'I love my job,' says UCSF expert in HIV/AIDS, HCV


Betty J. Dong, clinician, researcher, professor, and recipient of many honors, talks about her practice of pharmacy and public health.

Betty J. Dong, PharmD, FCCP, FASHP, AAHIVP, FAPhA, professor in the Department of Clinical
Pharmacy at the University of California, San Francisco (UCSF), has been honored with the 2016 PPSI/Stan Hartman Distinguished Person of the Year Award by Pharmacists Planning Service, Inc.

Betty DongPPSI recognized Dong for her commitment to the profession of pharmacy as “an agent of change, educator, clinician, leader, policymaker, and community activist."

Dong also has been recognized as Pharmacist of the Year by the California Society of Health-System Pharmacists.

She was elected Distinguished Practitioner and Fellow from the National Association of Practitioners, and Fellow of the American Society of Health-System Pharmacists and the American College of Clinical Pharmacy (ACCP).

She received the Clinical Practice Award from the ACCP and has been named a Distinguished Alumna by the UCSF School of Pharmacy Alumni Association.

Drug Topics recently spoke with Dong about her achievements as a clinician, researcher, and professor.

DT:What made you decide to become a clinical pharmacist and researcher, specializing in HIV/AIDS and hepatitis C infection?

Dong: HIV/AIDS/HCV are exciting areas for pharmacists, because they are all about drugs, drug interactions, side effects, and adherence. HIV is a different disease today than it was in the 1980s. Along with antiretroviral therapy (ART) and its drug interactions, chronic disease management is now a major part of HIV care. Clinical HIV/HCV pharmacists need to be well versed in management of multiple diseases.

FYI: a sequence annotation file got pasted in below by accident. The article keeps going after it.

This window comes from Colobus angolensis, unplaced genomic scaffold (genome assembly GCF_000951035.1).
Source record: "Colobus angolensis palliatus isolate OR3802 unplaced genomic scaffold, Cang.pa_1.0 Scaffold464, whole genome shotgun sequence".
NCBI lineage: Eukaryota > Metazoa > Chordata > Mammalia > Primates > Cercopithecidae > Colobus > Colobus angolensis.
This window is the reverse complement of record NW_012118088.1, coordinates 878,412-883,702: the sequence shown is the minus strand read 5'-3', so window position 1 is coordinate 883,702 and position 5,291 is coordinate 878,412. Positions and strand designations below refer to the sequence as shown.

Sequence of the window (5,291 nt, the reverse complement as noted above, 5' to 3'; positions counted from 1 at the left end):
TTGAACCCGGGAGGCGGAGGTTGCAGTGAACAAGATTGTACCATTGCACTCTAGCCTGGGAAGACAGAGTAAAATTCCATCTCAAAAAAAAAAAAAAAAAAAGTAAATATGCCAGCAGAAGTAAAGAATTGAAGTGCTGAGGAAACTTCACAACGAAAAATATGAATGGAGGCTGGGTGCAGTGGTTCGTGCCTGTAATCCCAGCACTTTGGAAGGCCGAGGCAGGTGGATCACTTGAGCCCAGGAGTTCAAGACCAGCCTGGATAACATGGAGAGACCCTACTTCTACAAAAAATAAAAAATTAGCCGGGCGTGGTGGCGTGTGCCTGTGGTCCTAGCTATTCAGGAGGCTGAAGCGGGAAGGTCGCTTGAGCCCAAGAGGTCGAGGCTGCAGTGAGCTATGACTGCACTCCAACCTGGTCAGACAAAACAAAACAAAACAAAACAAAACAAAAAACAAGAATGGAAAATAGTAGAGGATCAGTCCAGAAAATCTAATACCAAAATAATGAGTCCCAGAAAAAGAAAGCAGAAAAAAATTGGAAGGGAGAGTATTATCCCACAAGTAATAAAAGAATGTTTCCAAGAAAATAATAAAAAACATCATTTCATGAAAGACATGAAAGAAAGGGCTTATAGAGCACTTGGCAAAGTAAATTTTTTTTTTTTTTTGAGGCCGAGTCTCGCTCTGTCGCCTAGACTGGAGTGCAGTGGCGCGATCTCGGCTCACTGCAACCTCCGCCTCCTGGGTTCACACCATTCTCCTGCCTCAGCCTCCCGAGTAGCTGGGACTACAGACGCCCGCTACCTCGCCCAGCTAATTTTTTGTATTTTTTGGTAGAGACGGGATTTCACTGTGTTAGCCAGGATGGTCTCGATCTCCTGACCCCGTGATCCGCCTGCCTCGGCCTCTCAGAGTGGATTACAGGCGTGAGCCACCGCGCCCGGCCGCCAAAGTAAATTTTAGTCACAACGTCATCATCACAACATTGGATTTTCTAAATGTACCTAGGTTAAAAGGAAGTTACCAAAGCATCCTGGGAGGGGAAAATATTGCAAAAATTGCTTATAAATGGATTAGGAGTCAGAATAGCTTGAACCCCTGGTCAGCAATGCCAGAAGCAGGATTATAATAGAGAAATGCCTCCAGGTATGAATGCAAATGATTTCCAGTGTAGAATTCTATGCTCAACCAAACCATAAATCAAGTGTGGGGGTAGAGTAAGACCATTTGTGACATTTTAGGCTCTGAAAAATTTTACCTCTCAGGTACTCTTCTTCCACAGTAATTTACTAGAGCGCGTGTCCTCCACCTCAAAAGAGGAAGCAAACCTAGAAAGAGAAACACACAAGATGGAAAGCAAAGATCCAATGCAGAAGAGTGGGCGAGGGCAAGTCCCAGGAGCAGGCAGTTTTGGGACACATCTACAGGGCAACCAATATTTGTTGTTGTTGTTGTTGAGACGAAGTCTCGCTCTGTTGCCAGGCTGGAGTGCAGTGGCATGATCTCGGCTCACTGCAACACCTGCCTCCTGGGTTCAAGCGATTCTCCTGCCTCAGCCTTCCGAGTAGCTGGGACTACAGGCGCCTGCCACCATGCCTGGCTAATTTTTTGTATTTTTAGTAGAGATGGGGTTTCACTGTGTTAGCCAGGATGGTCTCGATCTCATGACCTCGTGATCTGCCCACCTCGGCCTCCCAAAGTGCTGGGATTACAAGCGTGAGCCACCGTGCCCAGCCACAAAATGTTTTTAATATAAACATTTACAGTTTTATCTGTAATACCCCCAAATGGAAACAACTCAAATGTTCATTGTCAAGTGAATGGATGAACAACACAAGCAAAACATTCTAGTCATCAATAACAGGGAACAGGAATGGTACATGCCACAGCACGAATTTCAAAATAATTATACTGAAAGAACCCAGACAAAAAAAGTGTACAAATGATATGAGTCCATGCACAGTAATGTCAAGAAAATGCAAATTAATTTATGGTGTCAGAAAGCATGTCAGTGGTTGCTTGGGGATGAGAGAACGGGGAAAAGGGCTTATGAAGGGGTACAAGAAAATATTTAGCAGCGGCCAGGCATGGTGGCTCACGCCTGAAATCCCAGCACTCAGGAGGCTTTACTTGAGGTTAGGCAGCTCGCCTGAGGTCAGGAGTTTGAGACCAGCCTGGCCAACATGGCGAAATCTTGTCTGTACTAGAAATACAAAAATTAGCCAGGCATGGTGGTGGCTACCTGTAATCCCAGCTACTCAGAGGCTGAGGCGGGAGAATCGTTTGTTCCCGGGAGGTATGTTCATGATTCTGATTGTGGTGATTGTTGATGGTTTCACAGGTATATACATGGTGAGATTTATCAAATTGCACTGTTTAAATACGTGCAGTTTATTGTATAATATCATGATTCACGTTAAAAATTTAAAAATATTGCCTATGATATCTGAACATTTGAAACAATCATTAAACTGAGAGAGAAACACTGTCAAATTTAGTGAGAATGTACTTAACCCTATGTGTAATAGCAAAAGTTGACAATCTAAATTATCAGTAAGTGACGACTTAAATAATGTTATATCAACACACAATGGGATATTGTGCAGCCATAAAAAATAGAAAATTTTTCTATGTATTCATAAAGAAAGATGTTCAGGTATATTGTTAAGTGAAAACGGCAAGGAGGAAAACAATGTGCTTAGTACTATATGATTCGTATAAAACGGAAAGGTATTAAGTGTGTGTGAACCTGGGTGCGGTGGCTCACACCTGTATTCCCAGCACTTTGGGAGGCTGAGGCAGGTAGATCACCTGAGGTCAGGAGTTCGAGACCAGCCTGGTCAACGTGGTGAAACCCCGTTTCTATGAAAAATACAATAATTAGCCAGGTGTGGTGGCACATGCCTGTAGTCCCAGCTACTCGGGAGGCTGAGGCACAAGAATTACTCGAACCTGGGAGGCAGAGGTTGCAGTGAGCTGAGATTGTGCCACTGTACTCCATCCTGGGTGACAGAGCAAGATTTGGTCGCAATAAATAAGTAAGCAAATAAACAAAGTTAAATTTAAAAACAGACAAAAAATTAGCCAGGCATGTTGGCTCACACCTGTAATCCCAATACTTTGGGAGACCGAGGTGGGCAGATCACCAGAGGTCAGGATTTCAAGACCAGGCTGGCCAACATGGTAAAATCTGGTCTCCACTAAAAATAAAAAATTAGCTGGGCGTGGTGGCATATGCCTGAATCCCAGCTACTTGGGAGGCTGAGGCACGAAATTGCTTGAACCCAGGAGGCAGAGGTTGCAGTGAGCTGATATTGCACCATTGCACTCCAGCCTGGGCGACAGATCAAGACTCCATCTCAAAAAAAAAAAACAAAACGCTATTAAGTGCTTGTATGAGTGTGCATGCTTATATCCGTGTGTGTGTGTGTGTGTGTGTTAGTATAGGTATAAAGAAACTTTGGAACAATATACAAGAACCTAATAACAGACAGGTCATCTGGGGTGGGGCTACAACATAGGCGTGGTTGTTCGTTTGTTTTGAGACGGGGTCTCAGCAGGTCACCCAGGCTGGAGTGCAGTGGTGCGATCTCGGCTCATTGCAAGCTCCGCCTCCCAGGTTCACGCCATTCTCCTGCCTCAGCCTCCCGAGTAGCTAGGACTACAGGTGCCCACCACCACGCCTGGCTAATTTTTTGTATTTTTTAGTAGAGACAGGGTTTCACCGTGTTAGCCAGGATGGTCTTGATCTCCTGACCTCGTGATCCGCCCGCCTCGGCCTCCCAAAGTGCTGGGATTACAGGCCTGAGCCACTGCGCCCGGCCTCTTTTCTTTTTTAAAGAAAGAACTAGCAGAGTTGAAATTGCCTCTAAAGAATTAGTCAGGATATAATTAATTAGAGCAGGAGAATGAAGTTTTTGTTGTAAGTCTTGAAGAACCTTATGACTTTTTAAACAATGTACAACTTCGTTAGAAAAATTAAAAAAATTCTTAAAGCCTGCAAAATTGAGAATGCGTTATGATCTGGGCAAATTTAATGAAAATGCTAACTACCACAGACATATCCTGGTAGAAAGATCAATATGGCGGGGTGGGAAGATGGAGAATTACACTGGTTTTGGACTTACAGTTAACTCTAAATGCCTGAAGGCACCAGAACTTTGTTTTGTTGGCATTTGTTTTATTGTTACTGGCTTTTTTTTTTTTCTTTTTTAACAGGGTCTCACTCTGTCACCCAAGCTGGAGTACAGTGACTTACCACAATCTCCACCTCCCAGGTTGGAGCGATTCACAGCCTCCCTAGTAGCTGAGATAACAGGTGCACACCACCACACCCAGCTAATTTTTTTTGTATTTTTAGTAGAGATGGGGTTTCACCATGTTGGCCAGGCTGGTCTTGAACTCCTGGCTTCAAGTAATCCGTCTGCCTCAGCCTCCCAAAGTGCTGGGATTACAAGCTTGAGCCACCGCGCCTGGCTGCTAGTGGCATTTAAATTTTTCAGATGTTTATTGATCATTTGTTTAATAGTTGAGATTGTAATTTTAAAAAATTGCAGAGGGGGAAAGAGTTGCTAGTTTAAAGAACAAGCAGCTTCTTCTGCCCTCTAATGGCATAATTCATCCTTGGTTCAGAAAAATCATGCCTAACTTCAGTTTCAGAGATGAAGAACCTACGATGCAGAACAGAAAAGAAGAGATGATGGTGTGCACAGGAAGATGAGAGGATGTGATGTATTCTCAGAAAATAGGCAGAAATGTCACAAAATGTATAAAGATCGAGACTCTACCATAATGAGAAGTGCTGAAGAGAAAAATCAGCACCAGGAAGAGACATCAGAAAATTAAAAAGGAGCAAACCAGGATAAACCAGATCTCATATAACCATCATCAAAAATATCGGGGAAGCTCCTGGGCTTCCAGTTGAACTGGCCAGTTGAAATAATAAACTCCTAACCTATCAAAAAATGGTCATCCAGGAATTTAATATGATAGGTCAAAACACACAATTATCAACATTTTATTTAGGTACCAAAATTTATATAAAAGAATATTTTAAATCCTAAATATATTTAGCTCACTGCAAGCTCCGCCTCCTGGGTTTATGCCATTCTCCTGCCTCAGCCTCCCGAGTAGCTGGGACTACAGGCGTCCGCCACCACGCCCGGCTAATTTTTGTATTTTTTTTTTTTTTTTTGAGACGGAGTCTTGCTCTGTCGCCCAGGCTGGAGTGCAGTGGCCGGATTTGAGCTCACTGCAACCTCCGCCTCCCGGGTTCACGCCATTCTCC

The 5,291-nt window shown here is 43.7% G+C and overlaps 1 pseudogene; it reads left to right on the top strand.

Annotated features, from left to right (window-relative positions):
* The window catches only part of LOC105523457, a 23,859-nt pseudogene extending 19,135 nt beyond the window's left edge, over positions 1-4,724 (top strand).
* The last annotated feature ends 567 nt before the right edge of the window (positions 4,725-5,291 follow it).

DT: At the Family Medicine Clinic at San Francisco General Hospital, you have helped HIV-infected patients with their complex drug regimens. Can you describe some of the challenges for these patients in terms of their drug therapy and how you are able to help them?

Dong: Adherence is still challenging for many patients, especially if there are competing social and psychosocial issues. Many patients deal with stigma, social isolation, illicit drugs, and family issues.

I recently referred a mother of five children to social services because she had issues with adherence due to fatigue from working long hours to hold down two jobs. She received a letter to allow her to take a break from work. I also gave her some adherence tips on taking her HIV medications and worked to help her to understand the consequences of high blood pressure.

Her blood pressure now is at goal. With other patients, I have reviewed their ART history and resistance tests, and consolidated and reduced their pill burden, often improving tolerability and making their drug regimens easier.

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DT: As a consultant for the Clinician Consultation Center, you provide clinical consultations to healthcare providers for patients with HIV and HCV infections. What exactly does this entail?

Dong: We provide a second opinion for any clinician who seeks a clinical consultation. I review all the patient’s history and answer specific questions. I also provide consultation on side effects, adherence, and drug interactions during the consultation. I also work with a team of clinicians with whom I can consult, if necessary.

DT: Please describe your latest public health pilot project in hepatitis C screening in community pharmacies.

Dong: I applied for and received a contract with the San Francisco Department of Public Health to work with five to eight community pharmacists at two community pharmacies in San Francisco to conduct HCV screening. We are targeting individuals living in areas of the city where they are less likely to be screened for the disease. Those identified as positive for HCV will be referred for care. Our plan is to screen about 150 to 200 patients, mostly those in the high-risk birth cohort for HCV.

DT: What has been the most rewarding part of your career so far?

Dong: I have been very fortunate to be practicing in pharmacy today. I have had multiple opportunities to positively affect patient care and provide education to peers and students. I love my job, because I feel that I am doing my part to contribute to bettering society.

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